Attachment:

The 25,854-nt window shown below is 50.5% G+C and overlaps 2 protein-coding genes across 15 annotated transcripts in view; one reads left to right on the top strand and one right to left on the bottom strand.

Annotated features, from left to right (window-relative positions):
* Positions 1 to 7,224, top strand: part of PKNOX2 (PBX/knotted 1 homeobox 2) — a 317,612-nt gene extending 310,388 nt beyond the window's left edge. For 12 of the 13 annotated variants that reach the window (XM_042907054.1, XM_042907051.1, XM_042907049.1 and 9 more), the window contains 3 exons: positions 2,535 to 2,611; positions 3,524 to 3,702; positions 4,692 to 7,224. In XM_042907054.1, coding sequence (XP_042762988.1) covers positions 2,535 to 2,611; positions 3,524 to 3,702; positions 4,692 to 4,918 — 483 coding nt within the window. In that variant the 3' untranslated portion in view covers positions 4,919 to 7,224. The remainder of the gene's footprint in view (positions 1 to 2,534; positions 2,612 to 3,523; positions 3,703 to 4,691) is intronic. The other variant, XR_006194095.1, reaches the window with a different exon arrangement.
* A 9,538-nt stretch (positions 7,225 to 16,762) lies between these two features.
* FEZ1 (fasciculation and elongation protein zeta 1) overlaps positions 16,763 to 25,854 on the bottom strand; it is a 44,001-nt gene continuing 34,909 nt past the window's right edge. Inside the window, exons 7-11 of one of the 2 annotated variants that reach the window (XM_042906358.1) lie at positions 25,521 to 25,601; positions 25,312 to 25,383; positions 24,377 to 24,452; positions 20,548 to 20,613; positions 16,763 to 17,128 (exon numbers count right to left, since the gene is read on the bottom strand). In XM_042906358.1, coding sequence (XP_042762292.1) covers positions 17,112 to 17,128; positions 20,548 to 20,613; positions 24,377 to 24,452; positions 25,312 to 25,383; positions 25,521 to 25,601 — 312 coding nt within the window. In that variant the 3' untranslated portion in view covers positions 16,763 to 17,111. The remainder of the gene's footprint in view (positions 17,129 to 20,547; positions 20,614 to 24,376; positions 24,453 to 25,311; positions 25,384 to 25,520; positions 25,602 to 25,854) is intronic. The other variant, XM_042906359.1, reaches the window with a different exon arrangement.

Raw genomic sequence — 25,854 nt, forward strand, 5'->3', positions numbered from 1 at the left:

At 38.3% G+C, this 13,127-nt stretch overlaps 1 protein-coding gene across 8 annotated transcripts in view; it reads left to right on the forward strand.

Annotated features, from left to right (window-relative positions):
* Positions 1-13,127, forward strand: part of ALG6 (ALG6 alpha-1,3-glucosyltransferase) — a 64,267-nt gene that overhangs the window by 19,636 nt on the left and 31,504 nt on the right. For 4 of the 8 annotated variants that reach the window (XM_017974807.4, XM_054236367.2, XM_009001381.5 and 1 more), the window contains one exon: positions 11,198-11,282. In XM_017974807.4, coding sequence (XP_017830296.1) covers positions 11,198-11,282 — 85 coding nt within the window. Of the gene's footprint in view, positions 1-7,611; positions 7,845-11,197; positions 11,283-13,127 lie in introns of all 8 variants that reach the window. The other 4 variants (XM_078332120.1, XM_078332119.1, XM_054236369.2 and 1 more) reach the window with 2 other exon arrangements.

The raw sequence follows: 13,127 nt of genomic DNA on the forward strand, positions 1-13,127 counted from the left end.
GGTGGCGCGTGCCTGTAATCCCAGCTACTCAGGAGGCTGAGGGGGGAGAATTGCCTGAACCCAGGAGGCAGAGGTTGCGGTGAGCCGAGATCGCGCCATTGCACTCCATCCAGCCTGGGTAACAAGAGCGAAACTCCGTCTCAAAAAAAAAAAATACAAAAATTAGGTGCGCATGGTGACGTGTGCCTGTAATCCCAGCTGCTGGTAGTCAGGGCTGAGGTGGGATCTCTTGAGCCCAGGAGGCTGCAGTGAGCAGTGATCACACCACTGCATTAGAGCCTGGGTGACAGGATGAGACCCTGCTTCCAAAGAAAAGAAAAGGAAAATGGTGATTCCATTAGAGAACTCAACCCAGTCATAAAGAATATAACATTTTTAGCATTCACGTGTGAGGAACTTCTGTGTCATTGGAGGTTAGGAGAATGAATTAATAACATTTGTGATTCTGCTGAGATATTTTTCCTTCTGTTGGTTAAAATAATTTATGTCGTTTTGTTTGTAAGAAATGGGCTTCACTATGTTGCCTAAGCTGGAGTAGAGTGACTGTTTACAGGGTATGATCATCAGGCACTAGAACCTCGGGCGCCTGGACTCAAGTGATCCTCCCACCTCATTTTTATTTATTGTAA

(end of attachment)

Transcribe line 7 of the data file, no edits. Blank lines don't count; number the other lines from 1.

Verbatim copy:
At 38.3% G+C, this 13,127-nt stretch overlaps 1 protein-coding gene across 8 annotated transcripts in view; it reads left to right on the forward strand.